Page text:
India’s failure to include enough women in politics

Editorial / Opinion Piece / Blog Post

April 23, 2021

India’s failure to include enough women in politics


 Women wait to cast their ballots during the fifth phase of West Bengal’s state legislative assembly elections, 17 April 2021 in Kolkata (Dibyangshu Sarkar/AFP via Getty Images)

The world’s largest democracy has barely begun to draw on half its pool of candidates.

Indian politician Lathika Subhash smiled for the cameras last month and then shaved the hair from her head. Subhash was making a personal protest after being left off Congress party ticket for state elections in the southern state of Kerala. But her intent was not only to draw attention to her own flagging fortunes. The much bigger problem she wanted to highlight was women’s lack of representation in Indian politics.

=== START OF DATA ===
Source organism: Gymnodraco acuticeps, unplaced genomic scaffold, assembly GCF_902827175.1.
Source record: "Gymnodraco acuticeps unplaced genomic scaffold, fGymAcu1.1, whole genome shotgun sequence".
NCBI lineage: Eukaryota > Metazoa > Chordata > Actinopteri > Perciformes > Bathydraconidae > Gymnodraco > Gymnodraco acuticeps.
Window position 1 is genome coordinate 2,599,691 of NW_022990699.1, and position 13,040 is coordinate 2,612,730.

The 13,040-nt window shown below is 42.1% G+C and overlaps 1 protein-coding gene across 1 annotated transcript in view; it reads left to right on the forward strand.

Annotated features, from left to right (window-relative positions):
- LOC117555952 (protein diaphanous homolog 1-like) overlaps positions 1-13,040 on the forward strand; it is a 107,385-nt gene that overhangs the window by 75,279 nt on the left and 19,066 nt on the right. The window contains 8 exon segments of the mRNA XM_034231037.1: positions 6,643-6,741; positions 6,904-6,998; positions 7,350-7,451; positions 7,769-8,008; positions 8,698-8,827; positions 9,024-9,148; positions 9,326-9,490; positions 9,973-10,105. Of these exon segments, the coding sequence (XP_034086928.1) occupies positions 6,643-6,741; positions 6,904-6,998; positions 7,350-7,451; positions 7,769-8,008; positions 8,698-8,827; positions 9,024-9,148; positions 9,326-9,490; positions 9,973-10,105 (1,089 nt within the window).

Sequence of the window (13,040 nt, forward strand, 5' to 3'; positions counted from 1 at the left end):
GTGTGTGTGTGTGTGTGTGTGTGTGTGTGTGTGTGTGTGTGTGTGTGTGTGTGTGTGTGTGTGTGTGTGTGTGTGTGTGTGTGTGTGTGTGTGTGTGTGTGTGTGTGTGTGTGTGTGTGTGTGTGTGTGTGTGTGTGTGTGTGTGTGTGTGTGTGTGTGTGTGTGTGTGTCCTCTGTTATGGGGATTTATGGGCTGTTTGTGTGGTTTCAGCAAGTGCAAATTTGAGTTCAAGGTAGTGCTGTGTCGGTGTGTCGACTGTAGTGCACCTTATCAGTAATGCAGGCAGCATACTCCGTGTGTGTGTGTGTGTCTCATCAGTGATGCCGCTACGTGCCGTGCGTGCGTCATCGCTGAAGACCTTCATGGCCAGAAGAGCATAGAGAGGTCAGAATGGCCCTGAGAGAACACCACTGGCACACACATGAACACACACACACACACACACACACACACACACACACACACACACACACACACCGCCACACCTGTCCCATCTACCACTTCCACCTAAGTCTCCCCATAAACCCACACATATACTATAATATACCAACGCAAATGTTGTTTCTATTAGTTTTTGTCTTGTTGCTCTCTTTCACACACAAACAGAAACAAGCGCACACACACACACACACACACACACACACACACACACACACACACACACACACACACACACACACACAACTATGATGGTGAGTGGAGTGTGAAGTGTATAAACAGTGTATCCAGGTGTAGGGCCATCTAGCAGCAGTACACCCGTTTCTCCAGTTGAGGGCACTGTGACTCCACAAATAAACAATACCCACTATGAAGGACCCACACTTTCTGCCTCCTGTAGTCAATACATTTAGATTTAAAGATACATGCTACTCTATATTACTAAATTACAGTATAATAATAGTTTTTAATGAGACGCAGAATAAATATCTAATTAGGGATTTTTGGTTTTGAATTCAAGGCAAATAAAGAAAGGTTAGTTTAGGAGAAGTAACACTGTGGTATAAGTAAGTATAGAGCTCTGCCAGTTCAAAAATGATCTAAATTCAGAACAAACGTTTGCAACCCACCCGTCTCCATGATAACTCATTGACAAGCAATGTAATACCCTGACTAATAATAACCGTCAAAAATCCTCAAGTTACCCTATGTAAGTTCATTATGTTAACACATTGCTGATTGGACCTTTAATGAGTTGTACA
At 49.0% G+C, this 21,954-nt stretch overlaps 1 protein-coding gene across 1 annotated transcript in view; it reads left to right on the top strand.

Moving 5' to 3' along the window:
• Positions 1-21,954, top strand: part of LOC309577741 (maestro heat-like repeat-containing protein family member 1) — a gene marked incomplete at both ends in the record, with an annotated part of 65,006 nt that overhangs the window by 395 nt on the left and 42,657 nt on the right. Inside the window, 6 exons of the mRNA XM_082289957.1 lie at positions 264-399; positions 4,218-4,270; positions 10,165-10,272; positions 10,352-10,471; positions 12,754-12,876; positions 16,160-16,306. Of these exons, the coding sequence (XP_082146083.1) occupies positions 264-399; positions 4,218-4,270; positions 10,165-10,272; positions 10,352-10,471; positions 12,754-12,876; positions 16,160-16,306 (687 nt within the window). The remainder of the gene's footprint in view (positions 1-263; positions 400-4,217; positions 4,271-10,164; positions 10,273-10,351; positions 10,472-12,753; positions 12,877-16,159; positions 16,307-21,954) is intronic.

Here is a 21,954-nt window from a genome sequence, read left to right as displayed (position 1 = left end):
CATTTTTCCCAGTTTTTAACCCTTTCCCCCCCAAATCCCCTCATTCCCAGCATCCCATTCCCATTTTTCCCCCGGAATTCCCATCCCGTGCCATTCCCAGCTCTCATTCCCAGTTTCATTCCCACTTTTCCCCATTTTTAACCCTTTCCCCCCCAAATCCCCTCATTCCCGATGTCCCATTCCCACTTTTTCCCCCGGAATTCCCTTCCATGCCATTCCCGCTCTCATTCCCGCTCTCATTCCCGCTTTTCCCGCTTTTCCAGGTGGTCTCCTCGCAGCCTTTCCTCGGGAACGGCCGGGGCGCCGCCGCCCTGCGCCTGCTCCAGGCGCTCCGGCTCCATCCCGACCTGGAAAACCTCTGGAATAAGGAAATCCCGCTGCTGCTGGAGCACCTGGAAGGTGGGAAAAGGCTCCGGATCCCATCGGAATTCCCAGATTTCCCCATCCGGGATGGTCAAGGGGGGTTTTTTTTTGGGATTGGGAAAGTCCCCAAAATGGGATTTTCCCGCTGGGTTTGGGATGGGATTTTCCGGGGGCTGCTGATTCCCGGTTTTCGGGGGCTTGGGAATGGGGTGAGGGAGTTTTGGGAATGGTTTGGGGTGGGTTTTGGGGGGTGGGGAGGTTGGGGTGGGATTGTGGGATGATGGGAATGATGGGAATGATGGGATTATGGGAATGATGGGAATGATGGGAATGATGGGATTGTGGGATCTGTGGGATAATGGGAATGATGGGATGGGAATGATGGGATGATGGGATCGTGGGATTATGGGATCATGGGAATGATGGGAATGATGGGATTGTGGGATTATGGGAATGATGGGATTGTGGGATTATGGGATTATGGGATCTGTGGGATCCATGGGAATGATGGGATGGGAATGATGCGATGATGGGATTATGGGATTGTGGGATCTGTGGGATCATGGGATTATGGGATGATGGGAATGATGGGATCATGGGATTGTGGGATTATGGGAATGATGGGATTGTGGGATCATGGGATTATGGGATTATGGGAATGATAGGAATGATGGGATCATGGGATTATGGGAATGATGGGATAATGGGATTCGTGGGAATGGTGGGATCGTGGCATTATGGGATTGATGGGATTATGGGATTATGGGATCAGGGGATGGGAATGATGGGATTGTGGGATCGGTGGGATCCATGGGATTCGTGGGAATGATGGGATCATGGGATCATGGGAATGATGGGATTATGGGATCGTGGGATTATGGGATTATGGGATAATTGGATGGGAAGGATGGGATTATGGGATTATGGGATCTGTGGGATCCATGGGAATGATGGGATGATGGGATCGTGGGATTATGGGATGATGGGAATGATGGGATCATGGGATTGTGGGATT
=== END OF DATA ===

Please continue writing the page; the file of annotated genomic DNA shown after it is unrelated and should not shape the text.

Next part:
The world’s largest democracy has held rolling elections in recent weeks across four state assemblies and in one union territory. Yet women – who make up almost half of voters – only comprised about one in ten of the candidates: 9% in Kerala, 7.8 % in Assam and 11% in Tamil Nadu, Puducherry and West Bengal. Gender equality remains a distant dream.

Click here to read the full article published by The Interpreter on 21 April 2021.

Rajesh Trichur Venkiteswaran
Lowy Institute/ The Interpreter
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